Combine memory and strategy in a war to capture courts.
One standard 52-card deck.
Remove nines and tens from the deck. Collect court cards into a separate pile, then shuffle both piles. Leave room for two discard piles.
Each player draws one card from the court pile, and five cards from the numeral pile. The numerals are knights, which are placed in a row, face down. The court is placed below the knights, face down. These may be looked at by their owner at any time, but cannot be rearranged.
The round begins by both players revealing one of their own knights of choice for a few seconds. Players take turns selecting one of their knights to attack a chosen one of their opponent's knights. Both knights are flipped and victory is determined (refer to the Fight section). The knight that loses the fight is placed face up in the discard pile, and the winning knight returns to the face down position. It is then the next player's turn.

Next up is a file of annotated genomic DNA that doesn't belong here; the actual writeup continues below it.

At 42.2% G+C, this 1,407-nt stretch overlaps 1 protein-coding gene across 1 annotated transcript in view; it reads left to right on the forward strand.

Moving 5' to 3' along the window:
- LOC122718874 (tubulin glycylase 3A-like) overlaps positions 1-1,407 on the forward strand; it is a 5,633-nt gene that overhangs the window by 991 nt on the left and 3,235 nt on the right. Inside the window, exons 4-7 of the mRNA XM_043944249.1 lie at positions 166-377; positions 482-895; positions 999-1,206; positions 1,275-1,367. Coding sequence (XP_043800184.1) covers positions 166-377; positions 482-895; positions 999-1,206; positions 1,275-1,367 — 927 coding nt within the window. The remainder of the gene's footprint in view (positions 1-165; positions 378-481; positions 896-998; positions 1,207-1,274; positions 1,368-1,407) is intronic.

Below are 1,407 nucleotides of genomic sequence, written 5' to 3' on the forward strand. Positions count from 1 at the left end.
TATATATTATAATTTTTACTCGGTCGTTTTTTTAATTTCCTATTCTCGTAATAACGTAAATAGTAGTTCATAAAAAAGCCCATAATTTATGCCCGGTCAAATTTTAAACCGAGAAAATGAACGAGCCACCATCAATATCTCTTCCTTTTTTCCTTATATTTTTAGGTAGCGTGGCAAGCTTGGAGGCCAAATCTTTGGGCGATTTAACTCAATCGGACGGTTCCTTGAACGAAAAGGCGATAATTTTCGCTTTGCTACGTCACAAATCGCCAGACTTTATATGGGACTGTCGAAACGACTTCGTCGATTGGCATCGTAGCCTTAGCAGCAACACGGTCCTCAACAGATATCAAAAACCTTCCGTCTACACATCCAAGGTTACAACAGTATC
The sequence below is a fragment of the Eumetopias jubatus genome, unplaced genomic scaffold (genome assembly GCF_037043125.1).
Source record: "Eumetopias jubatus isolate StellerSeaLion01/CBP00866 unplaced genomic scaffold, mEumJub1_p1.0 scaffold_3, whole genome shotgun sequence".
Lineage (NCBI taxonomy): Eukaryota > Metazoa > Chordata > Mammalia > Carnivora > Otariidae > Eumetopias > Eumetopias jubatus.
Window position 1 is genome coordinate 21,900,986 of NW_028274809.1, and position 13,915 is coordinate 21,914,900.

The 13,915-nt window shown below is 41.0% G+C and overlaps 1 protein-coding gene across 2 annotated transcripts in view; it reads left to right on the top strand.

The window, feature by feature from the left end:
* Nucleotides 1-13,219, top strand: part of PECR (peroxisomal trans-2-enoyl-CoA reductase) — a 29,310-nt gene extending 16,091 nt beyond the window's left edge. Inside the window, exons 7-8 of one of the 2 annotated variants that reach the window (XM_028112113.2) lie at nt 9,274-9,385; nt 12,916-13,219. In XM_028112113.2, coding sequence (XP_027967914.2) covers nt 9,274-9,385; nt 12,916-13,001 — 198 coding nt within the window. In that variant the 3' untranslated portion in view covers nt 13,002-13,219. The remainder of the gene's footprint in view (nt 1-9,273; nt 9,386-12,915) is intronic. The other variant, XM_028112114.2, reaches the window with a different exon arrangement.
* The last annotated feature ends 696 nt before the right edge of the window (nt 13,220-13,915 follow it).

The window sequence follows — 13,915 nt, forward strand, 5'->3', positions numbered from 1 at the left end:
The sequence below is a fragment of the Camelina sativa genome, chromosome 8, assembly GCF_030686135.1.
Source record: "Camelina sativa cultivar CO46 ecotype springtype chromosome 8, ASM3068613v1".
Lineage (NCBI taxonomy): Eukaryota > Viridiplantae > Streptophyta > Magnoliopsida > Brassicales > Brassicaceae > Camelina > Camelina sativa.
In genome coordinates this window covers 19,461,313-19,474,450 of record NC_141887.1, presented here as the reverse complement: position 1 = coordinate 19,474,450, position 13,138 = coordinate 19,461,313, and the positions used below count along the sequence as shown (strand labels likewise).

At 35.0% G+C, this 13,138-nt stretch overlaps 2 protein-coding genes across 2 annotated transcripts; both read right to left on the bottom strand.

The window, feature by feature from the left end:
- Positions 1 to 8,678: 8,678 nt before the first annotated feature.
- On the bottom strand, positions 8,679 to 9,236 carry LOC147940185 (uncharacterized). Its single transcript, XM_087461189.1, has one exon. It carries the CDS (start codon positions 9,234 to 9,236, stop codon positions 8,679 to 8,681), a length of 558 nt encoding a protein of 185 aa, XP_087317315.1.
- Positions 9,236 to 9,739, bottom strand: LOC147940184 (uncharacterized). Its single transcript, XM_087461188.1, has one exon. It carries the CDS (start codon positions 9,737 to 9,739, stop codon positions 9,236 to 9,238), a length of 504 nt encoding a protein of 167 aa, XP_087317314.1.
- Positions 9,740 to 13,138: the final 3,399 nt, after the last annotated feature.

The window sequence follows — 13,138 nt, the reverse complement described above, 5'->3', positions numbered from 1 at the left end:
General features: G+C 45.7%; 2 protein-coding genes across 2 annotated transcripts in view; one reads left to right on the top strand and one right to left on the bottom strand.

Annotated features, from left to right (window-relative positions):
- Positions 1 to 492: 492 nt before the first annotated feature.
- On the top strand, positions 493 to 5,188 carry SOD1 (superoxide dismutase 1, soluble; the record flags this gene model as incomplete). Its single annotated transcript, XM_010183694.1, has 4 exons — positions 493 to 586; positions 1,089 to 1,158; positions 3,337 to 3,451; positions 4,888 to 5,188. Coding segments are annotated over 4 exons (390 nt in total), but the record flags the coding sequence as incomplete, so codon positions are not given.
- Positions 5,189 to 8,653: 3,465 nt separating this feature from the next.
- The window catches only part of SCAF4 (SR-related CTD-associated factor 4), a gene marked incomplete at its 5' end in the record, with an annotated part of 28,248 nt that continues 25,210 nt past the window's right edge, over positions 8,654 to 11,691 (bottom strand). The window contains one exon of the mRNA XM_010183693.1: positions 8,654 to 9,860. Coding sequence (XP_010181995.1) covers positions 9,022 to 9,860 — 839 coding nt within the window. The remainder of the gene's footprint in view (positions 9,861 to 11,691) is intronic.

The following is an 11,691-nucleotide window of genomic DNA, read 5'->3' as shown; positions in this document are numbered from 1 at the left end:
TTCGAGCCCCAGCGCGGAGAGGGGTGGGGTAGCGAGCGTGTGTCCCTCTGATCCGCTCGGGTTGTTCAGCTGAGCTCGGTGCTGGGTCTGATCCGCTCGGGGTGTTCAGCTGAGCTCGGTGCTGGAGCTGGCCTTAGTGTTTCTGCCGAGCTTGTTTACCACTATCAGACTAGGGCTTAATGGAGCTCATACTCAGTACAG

If a player has zero knights after a fight, they lose the round and must give their court to their opponent, to be placed face up in their capture pile. Then, the winner discards all cards and both players draw again to begin the next round.
Discarded knights may be reshuffled as necessary. The first player to capture three courts wins the game.
If the attacking knight's rank (A low, 8 high) is higher and the suit is different, the attacker wins.
If the knights are the same rank or suit, the defending player temporarily reveals their court. If the court and the attacking knight's suits match, the defender wins.
If a player has one knight after losing two fights consecutively, they rally, drawing a knight.
Aces are martyrs; if it attacks and loses the fight, the losing player draws a knight. This can coincide with the rally effect.